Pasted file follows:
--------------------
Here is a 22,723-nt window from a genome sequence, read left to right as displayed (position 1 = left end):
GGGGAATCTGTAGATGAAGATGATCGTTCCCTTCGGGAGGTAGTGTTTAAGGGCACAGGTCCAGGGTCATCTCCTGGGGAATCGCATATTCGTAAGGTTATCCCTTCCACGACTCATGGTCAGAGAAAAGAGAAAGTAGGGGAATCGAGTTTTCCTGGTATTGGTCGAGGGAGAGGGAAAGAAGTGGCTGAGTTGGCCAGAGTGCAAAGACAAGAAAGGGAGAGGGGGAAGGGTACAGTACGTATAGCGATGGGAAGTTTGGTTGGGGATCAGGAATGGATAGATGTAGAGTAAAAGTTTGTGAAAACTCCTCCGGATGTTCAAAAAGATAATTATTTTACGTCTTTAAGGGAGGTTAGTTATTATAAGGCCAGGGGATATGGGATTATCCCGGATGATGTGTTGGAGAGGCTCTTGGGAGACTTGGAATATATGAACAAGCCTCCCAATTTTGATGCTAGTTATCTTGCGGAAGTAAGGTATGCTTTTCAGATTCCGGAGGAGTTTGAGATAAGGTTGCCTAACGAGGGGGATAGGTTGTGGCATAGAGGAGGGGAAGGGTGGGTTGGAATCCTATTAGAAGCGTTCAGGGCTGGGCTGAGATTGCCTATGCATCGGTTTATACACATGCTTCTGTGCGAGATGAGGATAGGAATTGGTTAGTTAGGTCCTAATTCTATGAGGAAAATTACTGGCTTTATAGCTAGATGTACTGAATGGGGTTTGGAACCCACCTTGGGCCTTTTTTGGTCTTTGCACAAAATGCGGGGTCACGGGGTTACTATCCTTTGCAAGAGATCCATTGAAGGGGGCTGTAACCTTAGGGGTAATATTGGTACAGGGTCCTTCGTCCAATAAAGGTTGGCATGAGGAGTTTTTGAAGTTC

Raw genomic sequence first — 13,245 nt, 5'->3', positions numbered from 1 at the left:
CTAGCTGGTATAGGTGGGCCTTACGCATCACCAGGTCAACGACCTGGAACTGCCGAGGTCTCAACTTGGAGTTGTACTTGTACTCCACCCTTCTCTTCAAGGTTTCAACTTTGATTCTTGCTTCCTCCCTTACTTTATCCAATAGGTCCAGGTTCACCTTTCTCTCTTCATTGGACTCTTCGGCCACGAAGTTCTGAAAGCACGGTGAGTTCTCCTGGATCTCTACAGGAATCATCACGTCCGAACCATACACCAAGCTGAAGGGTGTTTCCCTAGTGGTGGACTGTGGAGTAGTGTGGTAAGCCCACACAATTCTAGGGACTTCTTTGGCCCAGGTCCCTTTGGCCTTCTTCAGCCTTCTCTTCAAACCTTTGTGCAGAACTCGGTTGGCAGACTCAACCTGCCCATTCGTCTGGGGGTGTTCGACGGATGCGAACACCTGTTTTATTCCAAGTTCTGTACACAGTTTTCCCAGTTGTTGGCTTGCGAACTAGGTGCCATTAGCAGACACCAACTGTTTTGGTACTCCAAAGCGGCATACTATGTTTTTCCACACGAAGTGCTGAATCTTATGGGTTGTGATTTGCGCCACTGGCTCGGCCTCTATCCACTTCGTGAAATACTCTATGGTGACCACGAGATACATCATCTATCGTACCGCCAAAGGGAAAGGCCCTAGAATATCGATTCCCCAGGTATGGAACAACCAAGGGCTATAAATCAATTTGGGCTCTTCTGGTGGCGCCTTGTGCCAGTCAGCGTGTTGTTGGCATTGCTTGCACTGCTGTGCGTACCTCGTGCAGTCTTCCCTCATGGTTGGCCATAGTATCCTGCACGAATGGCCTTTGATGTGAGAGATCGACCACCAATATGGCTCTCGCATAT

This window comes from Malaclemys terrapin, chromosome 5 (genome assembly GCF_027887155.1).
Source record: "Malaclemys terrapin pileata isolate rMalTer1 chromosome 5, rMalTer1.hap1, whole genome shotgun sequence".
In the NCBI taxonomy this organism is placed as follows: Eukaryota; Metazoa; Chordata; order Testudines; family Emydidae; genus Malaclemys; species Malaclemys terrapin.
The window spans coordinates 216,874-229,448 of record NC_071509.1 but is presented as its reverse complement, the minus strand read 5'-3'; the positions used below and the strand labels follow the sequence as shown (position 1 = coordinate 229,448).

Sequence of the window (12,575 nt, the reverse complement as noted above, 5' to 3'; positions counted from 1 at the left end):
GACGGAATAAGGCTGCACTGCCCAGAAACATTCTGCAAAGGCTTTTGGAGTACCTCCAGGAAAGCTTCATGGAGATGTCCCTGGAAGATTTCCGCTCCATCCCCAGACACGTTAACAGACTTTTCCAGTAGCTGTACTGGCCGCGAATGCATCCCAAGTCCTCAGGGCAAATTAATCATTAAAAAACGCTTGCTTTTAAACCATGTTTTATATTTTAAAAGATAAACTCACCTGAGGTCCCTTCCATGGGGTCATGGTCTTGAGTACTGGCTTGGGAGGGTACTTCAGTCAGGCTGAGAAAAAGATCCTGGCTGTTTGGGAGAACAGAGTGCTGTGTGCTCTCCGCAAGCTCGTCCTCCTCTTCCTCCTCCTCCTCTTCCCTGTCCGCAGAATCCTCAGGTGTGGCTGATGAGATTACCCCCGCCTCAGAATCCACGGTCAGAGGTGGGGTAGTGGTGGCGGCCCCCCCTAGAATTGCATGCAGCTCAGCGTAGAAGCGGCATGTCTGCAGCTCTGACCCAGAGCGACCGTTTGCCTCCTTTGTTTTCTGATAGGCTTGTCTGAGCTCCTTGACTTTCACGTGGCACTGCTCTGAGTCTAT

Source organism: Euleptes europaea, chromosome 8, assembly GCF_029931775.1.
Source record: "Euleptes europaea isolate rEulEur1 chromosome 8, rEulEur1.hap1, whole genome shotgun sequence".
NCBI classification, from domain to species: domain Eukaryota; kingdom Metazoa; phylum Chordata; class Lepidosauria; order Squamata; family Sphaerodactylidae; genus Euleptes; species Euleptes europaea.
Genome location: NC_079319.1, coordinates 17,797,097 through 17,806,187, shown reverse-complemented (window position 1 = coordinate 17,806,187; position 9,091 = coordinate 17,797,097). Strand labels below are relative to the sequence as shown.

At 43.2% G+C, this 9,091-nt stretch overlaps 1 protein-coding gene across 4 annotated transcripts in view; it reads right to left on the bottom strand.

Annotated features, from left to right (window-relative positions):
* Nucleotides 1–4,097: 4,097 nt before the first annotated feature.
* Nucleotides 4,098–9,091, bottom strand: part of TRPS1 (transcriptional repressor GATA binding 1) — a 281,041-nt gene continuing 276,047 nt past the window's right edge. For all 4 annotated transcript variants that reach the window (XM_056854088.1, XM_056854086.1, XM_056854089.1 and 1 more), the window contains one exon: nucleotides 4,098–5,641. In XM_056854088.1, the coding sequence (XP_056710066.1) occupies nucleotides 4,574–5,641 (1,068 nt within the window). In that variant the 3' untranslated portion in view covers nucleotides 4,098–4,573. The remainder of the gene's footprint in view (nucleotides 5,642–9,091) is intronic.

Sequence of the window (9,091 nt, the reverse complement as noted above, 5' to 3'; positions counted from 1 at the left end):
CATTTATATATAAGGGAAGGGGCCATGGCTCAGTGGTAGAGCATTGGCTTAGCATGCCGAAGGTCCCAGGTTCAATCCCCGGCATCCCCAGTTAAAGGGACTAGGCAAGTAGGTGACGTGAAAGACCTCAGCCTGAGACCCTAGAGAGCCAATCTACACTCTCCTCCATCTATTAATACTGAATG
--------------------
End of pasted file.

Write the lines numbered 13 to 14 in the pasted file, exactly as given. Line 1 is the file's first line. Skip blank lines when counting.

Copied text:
NCBI classification, from domain to species: domain Eukaryota; kingdom Metazoa; phylum Chordata; class Lepidosauria; order Squamata; family Sphaerodactylidae; genus Euleptes; species Euleptes europaea.
Genome location: NC_079319.1, coordinates 17,797,097 through 17,806,187, shown reverse-complemented (window position 1 = coordinate 17,806,187; position 9,091 = coordinate 17,797,097). Strand labels below are relative to the sequence as shown.